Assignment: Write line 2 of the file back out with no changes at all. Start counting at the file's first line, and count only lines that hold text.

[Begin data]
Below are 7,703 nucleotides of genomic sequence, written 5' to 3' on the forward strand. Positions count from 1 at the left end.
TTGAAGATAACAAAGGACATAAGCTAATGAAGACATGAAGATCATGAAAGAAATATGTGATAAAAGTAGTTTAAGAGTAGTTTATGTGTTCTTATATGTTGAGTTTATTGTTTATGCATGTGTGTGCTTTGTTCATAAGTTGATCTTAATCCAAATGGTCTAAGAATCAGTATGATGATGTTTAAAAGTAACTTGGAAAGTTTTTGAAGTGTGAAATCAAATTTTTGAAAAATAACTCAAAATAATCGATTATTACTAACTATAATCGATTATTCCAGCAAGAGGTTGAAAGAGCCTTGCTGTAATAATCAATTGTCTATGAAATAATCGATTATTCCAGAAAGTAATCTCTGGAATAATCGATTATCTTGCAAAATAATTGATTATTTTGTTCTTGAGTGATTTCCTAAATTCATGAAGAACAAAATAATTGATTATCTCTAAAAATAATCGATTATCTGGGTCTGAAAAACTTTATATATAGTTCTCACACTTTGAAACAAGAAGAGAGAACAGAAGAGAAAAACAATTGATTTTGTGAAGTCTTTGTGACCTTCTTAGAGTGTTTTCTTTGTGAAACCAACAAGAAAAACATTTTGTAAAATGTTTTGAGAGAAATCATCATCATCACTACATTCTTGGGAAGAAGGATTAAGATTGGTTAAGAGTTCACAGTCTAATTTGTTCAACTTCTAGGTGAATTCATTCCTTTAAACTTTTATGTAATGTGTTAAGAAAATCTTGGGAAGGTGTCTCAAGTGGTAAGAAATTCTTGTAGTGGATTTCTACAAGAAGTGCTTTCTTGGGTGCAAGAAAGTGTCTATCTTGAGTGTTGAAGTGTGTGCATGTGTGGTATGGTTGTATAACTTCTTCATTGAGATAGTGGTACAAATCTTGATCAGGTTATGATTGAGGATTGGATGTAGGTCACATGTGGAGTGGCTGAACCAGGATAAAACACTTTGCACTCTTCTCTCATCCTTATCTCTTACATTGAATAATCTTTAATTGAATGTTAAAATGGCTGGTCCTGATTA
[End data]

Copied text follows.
TTGAAGATAACAAAGGACATAAGCTAATGAAGACATGAAGATCATGAAAGAAATATGTGATAAAAGTAGTTTAAGAGTAGTTTATGTGTTCTTATATGTTGAGTTTATTGTTTATGCATGTGTGTGCTTTGTTCATAAGTTGATCTTAATCCAAATGGTCTAAGAATCAGTATGATGATGTTTAAAAGTAACTTGGAAAGTTTTTGAAGTGTGAAATCAAATTTTTGAAAAATAACTCAAAATAATCGATTATTACTAACTATAATCGATTATTCCAGCAAGAGGTTGAAAGAGCCTTGCTGTAATAATCAATTGTCTATGAAATAATCGATTATTCCAGAAAGTAATCTCTGGAATAATCGATTATCTTGCAAAATAATTGATTATTTTGTTCTTGAGTGATTTCCTAAATTCATGAAGAACAAAATAATTGATTATCTCTAAAAATAATCGATTATCTGGGTCTGAAAAACTTTATATATAGTTCTCACACTTTGAAACAAGAAGAGAGAACAGAAGAGAAAAACAATTGATTTTGTGAAGTCTTTGTGACCTTCTTAGAGTGTTTTCTTTGTGAAACCAACAAGAAAAACATTTTGTAAAATGTTTTGAGAGAAATCATCATCATCACTACATTCTTGGGAAGAAGGATTAAGATTGGTTAAGAGTTCACAGTCTAATTTGTTCAACTTCTAGGTGAATTCATTCCTTTAAACTTTTATGTAATGTGTTAAGAAAATCTTGGGAAGGTGTCTCAAGTGGTAAGAAATTCTTGTAGTGGATTTCTACAAGAAGTGCTTTCTTGGGTGCAAGAAAGTGTCTATCTTGAGTGTTGAAGTGTGTGCATGTGTGGTATGGTTGTATAACTTCTTCATTGAGATAGTGGTACAAATCTTGATCAGGTTATGATTGAGGATTGGATGTAGGTCACATGTGGAGTGGCTGAACCAGGATAAAACACTTTGCACTCTTCTCTCATCCTTATCTCTTACATTGAATAATCTTTAATTGAATGTTAAAATGGCTGGTCCTGATTA